YANGON, Myanmar (CNN) -- A verdict is expected Friday morning in the subversion trial of Myanmar opposition leader Aung San Suu Kyi, court officials said.
Myanmar opposition leader Aung San Suu Kyi has been held in confinement for 13 of the past 19 years.
All lawyers involved in the case finished closing arguments on Tuesday.
Suu Kyi and two of her housekeepers are being tried on charges that stem from a May 3 incident. That day, an American, John William Yettaw, allegedly swam across a lake to her home and stayed for two days.
The government said Yettaw's presence in the closely guarded home violated Suu Kyi's house arrest. The country's regime rarely allows her visitors, and foreigners are not allowed overnight stays in local households without government permission.
Suu Kyi said she doesn't know Yettaw, didn't know of his plans and denies any wrongdoing. She is charged with subversion. If convicted, Suu Kyi could face up to five years in prison.
Yettaw, a 53-year-old former military serviceman from Falcon, Missouri, testified repeatedly that God had sent him to Myanmar to protect Suu Kyi because he dreamed that a terrorist group would assassinate her.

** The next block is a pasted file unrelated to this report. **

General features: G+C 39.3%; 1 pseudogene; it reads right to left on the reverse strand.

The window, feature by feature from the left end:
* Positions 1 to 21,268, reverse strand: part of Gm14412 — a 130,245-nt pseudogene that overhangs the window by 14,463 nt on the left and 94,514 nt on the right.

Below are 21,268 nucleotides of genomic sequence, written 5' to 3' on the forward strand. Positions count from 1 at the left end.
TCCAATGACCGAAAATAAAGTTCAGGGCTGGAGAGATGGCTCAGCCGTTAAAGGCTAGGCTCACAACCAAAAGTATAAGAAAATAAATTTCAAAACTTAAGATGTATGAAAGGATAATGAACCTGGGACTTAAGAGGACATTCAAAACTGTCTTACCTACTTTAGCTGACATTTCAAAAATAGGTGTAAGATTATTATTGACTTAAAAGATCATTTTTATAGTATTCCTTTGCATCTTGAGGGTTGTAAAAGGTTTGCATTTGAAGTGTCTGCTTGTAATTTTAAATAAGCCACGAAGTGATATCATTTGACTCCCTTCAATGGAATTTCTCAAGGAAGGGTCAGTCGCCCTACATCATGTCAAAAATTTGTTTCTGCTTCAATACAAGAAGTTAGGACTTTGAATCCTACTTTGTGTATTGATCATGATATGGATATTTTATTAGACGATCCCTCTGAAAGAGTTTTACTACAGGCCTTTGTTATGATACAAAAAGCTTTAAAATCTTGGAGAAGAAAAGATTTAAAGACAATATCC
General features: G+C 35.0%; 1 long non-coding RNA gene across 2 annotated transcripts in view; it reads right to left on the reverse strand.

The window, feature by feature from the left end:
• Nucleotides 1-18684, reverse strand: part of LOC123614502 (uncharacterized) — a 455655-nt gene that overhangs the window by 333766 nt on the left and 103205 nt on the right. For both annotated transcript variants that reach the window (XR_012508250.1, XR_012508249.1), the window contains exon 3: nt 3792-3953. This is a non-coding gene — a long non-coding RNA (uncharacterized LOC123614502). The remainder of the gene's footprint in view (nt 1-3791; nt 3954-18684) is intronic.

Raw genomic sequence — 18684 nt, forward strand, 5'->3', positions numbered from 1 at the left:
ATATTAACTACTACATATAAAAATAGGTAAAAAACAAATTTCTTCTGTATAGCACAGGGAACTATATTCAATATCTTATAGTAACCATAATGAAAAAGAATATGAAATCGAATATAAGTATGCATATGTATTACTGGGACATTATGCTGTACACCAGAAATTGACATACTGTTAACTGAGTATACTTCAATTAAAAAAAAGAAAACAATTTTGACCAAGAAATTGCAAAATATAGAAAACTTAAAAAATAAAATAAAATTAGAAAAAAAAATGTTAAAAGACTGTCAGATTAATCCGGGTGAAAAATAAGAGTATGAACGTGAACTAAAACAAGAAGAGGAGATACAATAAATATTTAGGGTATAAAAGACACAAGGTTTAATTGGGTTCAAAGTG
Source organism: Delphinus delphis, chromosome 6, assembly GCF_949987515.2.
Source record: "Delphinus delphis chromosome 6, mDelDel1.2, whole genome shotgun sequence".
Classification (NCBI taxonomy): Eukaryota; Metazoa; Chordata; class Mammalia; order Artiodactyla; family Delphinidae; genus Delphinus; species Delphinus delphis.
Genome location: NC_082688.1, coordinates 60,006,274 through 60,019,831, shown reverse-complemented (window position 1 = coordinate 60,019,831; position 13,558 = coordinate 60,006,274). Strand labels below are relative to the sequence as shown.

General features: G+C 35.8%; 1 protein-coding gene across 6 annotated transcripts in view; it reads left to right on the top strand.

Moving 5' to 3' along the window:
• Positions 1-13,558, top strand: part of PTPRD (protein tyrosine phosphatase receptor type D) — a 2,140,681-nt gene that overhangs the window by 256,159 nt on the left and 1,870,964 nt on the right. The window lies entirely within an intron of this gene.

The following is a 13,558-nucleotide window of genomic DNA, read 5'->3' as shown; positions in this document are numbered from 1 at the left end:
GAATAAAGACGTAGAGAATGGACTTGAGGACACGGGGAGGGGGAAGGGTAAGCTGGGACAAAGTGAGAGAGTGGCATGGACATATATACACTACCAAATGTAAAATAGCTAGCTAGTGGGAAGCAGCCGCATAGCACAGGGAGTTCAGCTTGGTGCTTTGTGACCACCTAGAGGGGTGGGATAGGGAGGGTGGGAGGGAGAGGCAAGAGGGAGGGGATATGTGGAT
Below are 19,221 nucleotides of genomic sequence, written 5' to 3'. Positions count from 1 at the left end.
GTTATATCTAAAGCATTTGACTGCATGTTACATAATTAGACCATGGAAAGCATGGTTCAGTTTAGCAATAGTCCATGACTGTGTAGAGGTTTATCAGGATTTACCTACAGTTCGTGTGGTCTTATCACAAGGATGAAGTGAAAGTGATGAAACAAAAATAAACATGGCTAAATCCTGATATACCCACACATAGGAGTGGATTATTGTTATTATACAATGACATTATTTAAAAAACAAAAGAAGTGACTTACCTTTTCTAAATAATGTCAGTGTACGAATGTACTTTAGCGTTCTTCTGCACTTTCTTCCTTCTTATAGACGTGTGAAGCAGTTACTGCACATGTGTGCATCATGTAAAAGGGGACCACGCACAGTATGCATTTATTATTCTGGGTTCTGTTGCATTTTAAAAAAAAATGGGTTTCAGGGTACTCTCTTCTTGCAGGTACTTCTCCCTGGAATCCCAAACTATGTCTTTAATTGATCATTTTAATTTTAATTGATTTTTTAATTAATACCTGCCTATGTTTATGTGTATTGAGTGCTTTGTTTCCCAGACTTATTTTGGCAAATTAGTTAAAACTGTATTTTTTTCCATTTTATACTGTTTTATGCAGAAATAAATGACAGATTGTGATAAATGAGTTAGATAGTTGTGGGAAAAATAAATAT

He is charged with violating immigration laws and trespassing. The charges carry a maximum sentence of five years in prison.
A lawyer selected by the U.S. Embassy is representing him.
Final arguments in Yettaw's two separate cases were to continue Tuesday afternoon. Verdicts also were expected Friday in his cases.
Suu Kyi, the iconic face of democracy in Myanmar, was placed under house arrest in 1989. The next year, the National League for Democracy won more than 80 percent of the legislative seats in the first free elections in the country in nearly 30 years.
But Myanmar's military junta disqualified Suu Kyi from serving because of her house arrest and annulled the election results.
Her supporters say Suu Kyi's latest arrest is meant to keep her confined so she cannot participate in the general elections that the junta has scheduled for next year.